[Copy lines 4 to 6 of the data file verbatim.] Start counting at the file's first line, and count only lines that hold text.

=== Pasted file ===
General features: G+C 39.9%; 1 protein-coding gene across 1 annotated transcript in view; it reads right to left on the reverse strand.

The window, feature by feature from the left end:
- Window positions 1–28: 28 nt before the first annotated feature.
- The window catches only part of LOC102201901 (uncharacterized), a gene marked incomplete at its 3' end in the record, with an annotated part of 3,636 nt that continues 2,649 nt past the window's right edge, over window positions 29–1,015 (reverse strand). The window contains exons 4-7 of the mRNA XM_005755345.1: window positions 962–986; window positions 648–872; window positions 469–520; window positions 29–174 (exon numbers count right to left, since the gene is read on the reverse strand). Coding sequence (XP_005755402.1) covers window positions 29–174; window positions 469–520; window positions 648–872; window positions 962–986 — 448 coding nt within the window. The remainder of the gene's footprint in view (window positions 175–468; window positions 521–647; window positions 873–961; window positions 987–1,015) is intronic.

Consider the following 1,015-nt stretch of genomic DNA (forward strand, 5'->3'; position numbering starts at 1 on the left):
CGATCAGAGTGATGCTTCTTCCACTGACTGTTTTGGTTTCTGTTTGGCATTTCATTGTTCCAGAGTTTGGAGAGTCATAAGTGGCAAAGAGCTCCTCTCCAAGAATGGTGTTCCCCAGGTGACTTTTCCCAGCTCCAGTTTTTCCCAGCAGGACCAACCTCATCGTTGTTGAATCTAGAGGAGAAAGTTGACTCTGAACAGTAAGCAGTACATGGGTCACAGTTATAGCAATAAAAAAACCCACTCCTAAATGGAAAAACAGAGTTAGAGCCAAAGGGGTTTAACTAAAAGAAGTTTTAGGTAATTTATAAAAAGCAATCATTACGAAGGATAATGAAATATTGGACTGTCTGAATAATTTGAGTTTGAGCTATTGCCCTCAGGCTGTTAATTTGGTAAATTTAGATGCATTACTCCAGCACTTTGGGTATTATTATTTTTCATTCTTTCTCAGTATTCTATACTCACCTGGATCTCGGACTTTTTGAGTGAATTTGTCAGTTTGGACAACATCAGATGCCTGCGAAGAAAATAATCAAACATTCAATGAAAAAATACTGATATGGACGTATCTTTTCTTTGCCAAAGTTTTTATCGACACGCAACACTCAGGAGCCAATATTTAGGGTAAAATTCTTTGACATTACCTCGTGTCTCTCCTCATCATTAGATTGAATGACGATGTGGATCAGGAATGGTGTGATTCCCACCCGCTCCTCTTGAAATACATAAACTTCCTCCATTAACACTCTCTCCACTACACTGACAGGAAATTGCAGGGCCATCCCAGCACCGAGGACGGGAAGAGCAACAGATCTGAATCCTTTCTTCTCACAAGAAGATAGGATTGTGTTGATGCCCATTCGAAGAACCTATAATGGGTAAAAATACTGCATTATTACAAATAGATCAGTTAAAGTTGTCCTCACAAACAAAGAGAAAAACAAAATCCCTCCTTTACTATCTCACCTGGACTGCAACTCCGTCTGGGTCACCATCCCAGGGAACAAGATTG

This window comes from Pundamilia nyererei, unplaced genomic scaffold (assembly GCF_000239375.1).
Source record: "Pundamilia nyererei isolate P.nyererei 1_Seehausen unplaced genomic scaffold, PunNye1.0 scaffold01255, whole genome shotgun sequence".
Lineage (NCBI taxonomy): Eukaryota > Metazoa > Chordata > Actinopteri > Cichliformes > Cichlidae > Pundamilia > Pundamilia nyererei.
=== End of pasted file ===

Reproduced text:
- The window catches only part of LOC102201901 (uncharacterized), a gene marked incomplete at its 3' end in the record, with an annotated part of 3,636 nt that continues 2,649 nt past the window's right edge, over window positions 29–1,015 (reverse strand). The window contains exons 4-7 of the mRNA XM_005755345.1: window positions 962–986; window positions 648–872; window positions 469–520; window positions 29–174 (exon numbers count right to left, since the gene is read on the reverse strand). Coding sequence (XP_005755402.1) covers window positions 29–174; window positions 469–520; window positions 648–872; window positions 962–986 — 448 coding nt within the window. The remainder of the gene's footprint in view (window positions 175–468; window positions 521–647; window positions 873–961; window positions 987–1,015) is intronic.

Consider the following 1,015-nt stretch of genomic DNA (forward strand, 5'->3'; position numbering starts at 1 on the left):
CGATCAGAGTGATGCTTCTTCCACTGACTGTTTTGGTTTCTGTTTGGCATTTCATTGTTCCAGAGTTTGGAGAGTCATAAGTGGCAAAGAGCTCCTCTCCAAGAATGGTGTTCCCCAGGTGACTTTTCCCAGCTCCAGTTTTTCCCAGCAGGACCAACCTCATCGTTGTTGAATCTAGAGGAGAAAGTTGACTCTGAACAGTAAGCAGTACATGGGTCACAGTTATAGCAATAAAAAAACCCACTCCTAAATGGAAAAACAGAGTTAGAGCCAAAGGGGTTTAACTAAAAGAAGTTTTAGGTAATTTATAAAAAGCAATCATTACGAAGGATAATGAAATATTGGACTGTCTGAATAATTTGAGTTTGAGCTATTGCCCTCAGGCTGTTAATTTGGTAAATTTAGATGCATTACTCCAGCACTTTGGGTATTATTATTTTTCATTCTTTCTCAGTATTCTATACTCACCTGGATCTCGGACTTTTTGAGTGAATTTGTCAGTTTGGACAACATCAGATGCCTGCGAAGAAAATAATCAAACATTCAATGAAAAAATACTGATATGGACGTATCTTTTCTTTGCCAAAGTTTTTATCGACACGCAACACTCAGGAGCCAATATTTAGGGTAAAATTCTTTGACATTACCTCGTGTCTCTCCTCATCATTAGATTGAATGACGATGTGGATCAGGAATGGTGTGATTCCCACCCGCTCCTCTTGAAATACATAAACTTCCTCCATTAACACTCTCTCCACTACACTGACAGGAAATTGCAGGGCCATCCCAGCACCGAGGACGGGAAGAGCAACAGATCTGAATCCTTTCTTCTCACAAGAAGATAGGATTGTGTTGATGCCCATTCGAAGAACCTATAATGGGTAAAAATACTGCATTATTACAAATAGATCAGTTAAAGTTGTCCTCACAAACAAAGAGAAAAACAAAATCCCTCCTTTACTATCTCACCTGGACTGCAACTCCGTCTGGGTCACCATCCCAGGGAACAAGATTG